In Controlling People by Patricia Evans, I read about group control connections. She compares and contrasts healthy groups with unhealthy ones.
As social beings who need connection, humans form many kinds of groups: family, tribal, cultural, religious, political, formal, and informal.
Healthy groups, according to Evans, bond together for, not against, others. In this type of group, members are open to information exchange, questions, and learning, not only among group members, but with other groups. Healthy groups support their members and do not work to harm others. Such groups are dynamic, flexible, and consistent. Group members build trust, respect, and integrity. They communicate clearly. They don’t pretend they can define others. They don’t need to win and be right and they understand the value of diversity. They seek to share power. They understand interconnection.
Unhealthy groups bond together against another person or group. They are not open to information, questions, or learning. Unhealthy groups pretend they can define others. They make up derogatory labels and apply them liberally. Unhealthy groups generate sweeping generalizations, memes, and disinformation. The bond in these groups is based on an agreement, sometimes spoken and sometimes not, to act against authentic persons to sustain an illusion the group is invested in. Such groups employ coercive tactics like silencing, scapegoating, deplatforming, and tribal shaming. They employ black-and-white, either/or thinking. They seek power over others, and these groups are often led by an authoritarian leader who rigidly controls group activities and expects absolute obedience.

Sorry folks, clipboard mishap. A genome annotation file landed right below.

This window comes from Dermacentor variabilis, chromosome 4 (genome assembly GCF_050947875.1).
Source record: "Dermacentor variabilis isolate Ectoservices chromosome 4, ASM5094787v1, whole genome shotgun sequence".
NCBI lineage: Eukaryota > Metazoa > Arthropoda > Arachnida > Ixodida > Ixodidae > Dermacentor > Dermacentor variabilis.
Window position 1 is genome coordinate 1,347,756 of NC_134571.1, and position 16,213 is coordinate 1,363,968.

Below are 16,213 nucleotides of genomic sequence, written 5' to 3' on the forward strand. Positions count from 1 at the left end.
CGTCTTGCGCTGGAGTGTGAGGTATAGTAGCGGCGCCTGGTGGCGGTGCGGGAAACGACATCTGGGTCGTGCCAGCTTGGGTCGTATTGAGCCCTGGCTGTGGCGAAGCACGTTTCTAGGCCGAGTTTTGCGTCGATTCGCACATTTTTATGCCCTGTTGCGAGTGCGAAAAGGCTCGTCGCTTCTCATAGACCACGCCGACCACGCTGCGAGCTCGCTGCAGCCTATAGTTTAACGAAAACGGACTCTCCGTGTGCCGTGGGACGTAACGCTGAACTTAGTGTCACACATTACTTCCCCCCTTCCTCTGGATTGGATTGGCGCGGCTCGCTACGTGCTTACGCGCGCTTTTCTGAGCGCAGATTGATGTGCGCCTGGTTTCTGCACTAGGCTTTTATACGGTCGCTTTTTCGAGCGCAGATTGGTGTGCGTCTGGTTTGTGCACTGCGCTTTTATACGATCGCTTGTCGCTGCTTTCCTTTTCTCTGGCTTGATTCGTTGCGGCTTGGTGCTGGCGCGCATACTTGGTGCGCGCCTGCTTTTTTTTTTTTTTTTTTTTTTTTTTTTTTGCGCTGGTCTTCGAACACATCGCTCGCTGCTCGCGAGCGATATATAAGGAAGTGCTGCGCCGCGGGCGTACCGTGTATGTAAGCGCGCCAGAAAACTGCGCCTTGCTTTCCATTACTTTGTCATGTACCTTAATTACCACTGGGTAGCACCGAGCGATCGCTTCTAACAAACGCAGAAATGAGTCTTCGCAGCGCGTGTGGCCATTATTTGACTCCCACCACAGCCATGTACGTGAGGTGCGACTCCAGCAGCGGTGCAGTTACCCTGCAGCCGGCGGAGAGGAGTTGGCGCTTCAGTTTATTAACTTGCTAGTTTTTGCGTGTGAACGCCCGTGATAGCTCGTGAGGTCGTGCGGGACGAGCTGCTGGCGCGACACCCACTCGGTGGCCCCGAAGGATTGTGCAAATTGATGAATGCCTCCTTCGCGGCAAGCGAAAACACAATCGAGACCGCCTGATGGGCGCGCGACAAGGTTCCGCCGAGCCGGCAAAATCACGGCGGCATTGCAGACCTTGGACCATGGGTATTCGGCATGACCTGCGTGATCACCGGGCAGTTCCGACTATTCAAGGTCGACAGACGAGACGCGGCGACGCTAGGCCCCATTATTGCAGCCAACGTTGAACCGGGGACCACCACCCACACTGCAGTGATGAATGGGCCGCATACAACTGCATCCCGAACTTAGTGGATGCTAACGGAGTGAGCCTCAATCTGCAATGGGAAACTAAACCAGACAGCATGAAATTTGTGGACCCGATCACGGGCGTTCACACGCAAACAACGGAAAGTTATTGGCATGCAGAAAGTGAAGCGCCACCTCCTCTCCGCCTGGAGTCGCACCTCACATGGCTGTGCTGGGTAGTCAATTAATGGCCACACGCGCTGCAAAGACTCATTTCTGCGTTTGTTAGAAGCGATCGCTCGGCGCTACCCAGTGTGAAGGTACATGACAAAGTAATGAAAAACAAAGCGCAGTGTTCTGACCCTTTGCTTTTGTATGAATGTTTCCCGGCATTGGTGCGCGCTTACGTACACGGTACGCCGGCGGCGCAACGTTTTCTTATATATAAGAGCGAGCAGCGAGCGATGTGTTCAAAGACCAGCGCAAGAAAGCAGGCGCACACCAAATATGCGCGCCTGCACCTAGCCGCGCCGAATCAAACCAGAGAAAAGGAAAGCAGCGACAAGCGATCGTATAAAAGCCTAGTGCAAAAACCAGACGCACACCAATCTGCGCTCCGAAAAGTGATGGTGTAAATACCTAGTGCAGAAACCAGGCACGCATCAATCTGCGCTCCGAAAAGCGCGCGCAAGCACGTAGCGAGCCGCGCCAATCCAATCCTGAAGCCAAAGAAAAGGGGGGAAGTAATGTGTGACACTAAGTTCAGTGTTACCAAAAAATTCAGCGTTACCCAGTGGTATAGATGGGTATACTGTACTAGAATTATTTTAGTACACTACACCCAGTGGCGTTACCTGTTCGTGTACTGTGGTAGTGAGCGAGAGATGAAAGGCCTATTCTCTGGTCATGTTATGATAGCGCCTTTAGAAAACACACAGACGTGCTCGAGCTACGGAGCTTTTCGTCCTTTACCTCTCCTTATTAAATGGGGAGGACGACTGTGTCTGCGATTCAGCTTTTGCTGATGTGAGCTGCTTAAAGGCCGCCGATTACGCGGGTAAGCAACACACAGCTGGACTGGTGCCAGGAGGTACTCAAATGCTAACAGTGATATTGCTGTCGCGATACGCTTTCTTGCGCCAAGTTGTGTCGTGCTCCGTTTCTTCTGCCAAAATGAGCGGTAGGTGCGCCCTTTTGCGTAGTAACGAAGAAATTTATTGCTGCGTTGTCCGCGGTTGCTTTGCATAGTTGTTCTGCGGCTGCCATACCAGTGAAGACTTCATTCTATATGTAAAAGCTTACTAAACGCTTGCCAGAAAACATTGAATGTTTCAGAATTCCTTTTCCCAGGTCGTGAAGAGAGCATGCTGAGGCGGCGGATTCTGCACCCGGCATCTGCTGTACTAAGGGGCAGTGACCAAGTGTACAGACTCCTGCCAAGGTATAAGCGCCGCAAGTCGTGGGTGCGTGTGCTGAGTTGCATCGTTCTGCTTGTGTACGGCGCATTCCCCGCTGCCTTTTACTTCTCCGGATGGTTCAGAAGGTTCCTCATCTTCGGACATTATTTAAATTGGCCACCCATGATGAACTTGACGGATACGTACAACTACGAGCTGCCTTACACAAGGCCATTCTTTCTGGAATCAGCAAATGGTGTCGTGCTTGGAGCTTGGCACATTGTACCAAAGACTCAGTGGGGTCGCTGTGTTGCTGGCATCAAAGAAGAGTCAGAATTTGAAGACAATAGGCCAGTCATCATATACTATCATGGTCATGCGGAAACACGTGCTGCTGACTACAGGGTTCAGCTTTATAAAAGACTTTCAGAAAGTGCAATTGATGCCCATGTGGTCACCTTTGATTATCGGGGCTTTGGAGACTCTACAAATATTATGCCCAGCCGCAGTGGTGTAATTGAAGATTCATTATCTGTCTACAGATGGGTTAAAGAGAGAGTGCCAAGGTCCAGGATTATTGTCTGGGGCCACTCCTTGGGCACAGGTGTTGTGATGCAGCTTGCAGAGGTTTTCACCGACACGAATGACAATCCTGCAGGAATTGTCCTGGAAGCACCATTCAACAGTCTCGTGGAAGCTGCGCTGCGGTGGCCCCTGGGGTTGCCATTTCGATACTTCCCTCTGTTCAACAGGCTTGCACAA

Discerning the difference between these two groups is tricky. Individuals and groups don’t necessarily state their agendas honestly. An organization or group may say their purpose is to work for equal rights (healthy) when in fact they seek to disempower others in an effort to increase the power of the in-group (unhealthy).
Working for equal power, or a more level playing field, is entirely different from the intention to grab more power at the expense of others.
A key to assessing the true purpose and health of any individual or group is consistency, and judging consistency requires close observation and time. A disconnect between words and actions is a visible red flag.
Another key is the position of power a group or individual takes. Not their stated position, but their active position. A group working for equal rights and power, or working to support a disadvantaged or threatened group against power predators, is not a hate group. Calling it so doesn’t make it so.
An individual or group operating out of integrity will be consistent in their words and actions over time. Integrity doesn’t mean perfection in expression or action. It means the individual or group are honest and thoughtful about their purpose and goals and endeavor to focus their actions in effective ways that serve the whole, not just their own interests.
The ability to judge the difference between healthy and unhealthy groups has never been more important. Many people are swept up in unhealthy groups because they’re starving for connection and don’t have the skills to assess the situation. Leaders of unhealthy groups are often charismatic, glib, attractive liars and manipulators, seductive wolves looking for sheep. They do not share power.
Such people are invariably inconsistent in their words and actions, and a close look reveals it. Ideology supported by coercion and gaslighting is dangerous.
If we seek loyalty, trust, respect, creditability, and to positively influence others, we must demonstrate consistency. If we seek to contribute ideas, art, or material products to the marketplace, we must be consistent.
If we seek to be part of healthy groups and connections, and we believe in equal rights, opportunity, and justice for all, we have a responsibility to maintain integrity and consistency, and demand it from others. Ours is not the only story. Ours are not the only needs. Our personal power is not the only power that matters.
Consistency. My daily crime.